As part of our commitment to decolonisation at the London School of Hygiene and Tropical Medicine, we’ve been reviewing the language used in our archival catalogue. We found many examples of outdated language, such as colonial place names. Archival documentation is an interpretive act which takes place within a contemporary and historical context. Language changes and evolves depending on societal and political dynamics and we believe that archival vocabularies should change alongside language. Updating catalogue entries is a simple step towards avoiding relying on outdated language for the discovery of documents.
We’ve decided to begin amending our archival titles and descriptions by adding context on the current names of countries. This is an ongoing process due to the large number of edits which we need to make to our catalogue. However, we’ve made a start with a selection of postcards in the Robert Leiper collection (GB 0809 Leiper/02/02/01-35).
Robert Thomson Leiper (1881-1969)
Leiper worked at LSHTM from 1905 until his retirement in 1947. Sir Patrick Manson recruited him as a helminthologist while the School was still based at the London Docks, prior to its emergence as the London School of Hygiene and Tropical Medicine in 1924. He travelled extensively during his studies of helminths, including a research trip to investigate Guinea Worm in Ghana. Research trips such as these are intrinsically linked with colonialism. Leiper was working at a time when LSHTM effectively functioned as the Colonial Office’s research body. The School undertook research funded by the Colonial Office and by commercial interests in the colonies.
Leiper collected and sent a selection of 35 postcards during a research trip between 1905-1907. By collecting and sending these postcards, Leiper arguably shows a willingness to observe local culture and to convey his interpretations of this culture to acquaintances. However, the postcards also illustrate how the white gaze influenced the ways in which Leiper interacted with the environment in which he was conducting his research.
In the postcard captions and in Leiper’s handwritten messages, Ghana is referred to as the ‘Gold Coast’. This name comes from a time when various European empires set up colonies in Ghana. These colonies were used to exploit resources in the region. Britain established a Crown colony there from 1821 until 1957. In 1957 the region was unified with other colonial territories and gained independence as the country of Ghana.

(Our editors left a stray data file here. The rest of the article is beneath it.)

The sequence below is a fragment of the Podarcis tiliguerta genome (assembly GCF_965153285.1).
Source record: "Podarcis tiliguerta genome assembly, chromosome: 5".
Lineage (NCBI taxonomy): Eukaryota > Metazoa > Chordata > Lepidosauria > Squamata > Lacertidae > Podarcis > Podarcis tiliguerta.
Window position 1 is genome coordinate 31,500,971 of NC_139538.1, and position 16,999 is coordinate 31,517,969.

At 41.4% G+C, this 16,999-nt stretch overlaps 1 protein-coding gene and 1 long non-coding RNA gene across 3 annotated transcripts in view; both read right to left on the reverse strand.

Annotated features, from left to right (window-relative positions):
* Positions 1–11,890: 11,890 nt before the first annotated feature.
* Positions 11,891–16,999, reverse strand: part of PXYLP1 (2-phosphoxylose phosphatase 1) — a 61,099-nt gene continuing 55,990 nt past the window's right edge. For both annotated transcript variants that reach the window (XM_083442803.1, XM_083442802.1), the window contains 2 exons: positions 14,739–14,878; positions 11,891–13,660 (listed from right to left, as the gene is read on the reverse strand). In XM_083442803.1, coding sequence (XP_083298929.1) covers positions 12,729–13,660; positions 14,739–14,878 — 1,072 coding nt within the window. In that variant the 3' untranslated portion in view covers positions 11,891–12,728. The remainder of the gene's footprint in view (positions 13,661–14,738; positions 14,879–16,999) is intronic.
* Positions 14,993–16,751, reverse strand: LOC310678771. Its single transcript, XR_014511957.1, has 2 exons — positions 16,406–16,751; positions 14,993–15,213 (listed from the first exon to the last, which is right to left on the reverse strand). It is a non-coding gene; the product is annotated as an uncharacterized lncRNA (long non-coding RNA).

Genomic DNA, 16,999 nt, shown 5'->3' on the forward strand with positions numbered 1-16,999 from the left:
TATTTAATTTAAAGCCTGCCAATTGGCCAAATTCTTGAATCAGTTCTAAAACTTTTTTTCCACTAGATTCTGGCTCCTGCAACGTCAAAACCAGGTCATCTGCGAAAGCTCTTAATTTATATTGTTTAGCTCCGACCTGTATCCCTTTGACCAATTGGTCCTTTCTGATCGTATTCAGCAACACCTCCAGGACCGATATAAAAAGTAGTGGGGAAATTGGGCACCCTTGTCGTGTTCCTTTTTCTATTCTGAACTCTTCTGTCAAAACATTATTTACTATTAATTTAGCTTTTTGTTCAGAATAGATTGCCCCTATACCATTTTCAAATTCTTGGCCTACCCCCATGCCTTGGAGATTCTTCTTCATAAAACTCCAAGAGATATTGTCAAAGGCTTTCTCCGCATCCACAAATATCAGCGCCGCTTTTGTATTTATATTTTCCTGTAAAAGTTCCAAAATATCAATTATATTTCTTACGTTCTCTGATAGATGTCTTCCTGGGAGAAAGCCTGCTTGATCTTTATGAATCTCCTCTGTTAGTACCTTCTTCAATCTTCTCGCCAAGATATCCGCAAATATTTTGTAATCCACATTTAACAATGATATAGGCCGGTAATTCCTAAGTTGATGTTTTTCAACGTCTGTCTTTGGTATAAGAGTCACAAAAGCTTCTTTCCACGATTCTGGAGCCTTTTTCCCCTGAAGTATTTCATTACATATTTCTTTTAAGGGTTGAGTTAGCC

Where previously the title of an item in our catalogue would read exactly as it does on the postcard: ‘Sceneries of the Gold Coast’, it now reads: ‘Sceneries of the Gold Coast (now Ghana)’. As well as amending these titles, we have also added contextual notes to descriptions. For example: ‘The term ‘German West Africa’ was used between 1884 and 1919 to describe the territories now known as Cameroon and Togo.’ By adding contextual information to our archival catalogue we aim to improve the discoverability of these items.
In addition to colonial place names, we found other outdated language on the postcards. We found the Inclusive Terminology Project glossaries by Carissa Chew in collaboration with the National Library of Scotland useful in amending this language. For example, the phrase ‘native costume’ is an othering way to describe non-Western clothing. We’ve amended this language to ‘traditional clothing’ in the title for the postcard on our catalogue, with the original caption recorded in the description.
It’s still necessary to record the linguistic history of archival description and the previous language used. In all instances the original item itself remains unaltered in its use of colonial language, in order to preserve the historical record. We don’t want to erase LSHTM’s colonial past, but rather provide context as to why certain terms are now problematic. This will be an ongoing process for the archive service to address the reality of colonial legacy within our collections. It’s important not to censor instances of outdated language within our collection, especially for published titles and official names. We hope that by making additions to the context of our archival description we can promote the ethical use of information contained within our collections.
You can view the postcards on our online catalogue here.